HP – Serena I want to thank you for taking the time out of your busy schedule to have this chat. I’ve been a huge fan for at least 10 years now, if my memory serves me well 😉 with “Weak in the Knees” and “Good Morning Starshine” , see what I did there?

SR – haha I did

HP – I can’t pinpoint exactly how we first came across your music but there was something about that album, it was like the hook when you’re fishing and ever since then we’ve been following along with your career and musical progression. You have this ability to take each album unique in sound but still have that distinct Serena Ryder feel to it. What’s your secret?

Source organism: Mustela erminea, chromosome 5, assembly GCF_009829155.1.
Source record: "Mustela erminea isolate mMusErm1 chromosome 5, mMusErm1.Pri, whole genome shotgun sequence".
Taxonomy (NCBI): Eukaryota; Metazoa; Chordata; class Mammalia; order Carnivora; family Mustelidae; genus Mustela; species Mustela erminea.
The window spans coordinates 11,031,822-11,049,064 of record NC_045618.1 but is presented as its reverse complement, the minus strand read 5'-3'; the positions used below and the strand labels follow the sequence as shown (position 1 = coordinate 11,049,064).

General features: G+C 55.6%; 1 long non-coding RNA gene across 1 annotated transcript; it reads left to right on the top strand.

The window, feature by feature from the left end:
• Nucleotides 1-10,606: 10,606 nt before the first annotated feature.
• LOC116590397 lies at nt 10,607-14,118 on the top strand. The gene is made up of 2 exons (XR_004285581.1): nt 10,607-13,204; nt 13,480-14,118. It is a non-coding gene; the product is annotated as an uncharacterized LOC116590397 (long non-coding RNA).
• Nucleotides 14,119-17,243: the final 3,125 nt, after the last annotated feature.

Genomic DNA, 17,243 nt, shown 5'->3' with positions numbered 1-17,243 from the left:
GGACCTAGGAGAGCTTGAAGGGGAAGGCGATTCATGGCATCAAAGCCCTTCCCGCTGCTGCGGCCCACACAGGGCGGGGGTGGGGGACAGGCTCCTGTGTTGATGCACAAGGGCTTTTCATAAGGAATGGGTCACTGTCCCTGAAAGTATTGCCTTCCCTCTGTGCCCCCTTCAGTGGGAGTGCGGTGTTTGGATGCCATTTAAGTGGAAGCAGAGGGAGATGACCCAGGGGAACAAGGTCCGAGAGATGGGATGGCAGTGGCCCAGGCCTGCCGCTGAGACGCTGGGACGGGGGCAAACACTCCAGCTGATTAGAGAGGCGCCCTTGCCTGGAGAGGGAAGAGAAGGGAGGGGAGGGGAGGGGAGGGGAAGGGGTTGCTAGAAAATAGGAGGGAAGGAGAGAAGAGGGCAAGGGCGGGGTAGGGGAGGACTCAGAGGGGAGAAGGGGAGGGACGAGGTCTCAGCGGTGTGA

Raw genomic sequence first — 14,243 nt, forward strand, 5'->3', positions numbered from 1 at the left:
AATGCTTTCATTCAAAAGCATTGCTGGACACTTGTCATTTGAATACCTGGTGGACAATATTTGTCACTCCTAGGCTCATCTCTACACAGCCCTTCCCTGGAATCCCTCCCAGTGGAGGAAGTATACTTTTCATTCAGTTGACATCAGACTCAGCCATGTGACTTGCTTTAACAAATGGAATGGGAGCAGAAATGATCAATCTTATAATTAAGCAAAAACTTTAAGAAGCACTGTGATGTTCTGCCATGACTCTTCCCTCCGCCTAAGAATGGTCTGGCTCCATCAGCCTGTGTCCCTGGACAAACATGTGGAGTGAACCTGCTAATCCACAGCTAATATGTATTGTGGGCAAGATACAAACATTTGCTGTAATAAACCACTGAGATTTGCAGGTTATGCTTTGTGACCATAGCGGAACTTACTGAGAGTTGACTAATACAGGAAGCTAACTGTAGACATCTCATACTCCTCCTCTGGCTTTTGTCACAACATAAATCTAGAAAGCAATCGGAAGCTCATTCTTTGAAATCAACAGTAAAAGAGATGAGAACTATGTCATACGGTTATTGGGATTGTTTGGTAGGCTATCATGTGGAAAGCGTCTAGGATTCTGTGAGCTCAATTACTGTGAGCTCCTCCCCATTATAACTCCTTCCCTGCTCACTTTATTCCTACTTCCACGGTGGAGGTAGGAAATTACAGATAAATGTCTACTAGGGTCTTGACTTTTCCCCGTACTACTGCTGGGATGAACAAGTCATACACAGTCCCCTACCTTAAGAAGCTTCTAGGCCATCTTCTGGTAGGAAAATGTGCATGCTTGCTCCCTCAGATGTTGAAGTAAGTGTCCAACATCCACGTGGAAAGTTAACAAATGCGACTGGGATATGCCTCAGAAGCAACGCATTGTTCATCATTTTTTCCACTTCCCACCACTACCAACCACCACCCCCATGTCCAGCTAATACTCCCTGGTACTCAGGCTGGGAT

SR – I’m just myself, I feel like I’ve never been one to try and reinvent myself on purpose. I think that, for me, it’s really, I think, life in general is just about getting to know myself as much as I possibly can. You’re only with yourself all of the time, and I think this process, ya you’re going to change, you’re going to grow and be different in certain ways depending on what’s going on in your life but that core essence of your soul always stays there. I think that’s the thing I’ve always been intrigued with, being as true to myself as much as I possibly can because that’s what makes my life and my relationships and everything else kind of more stable. If you have that root or grounding you’re able to go off in many different directions, it’s kind of like a tree. The deeper the roots are the stronger the wind comes you can bend you can go in all these different places but your strength is always going to be there.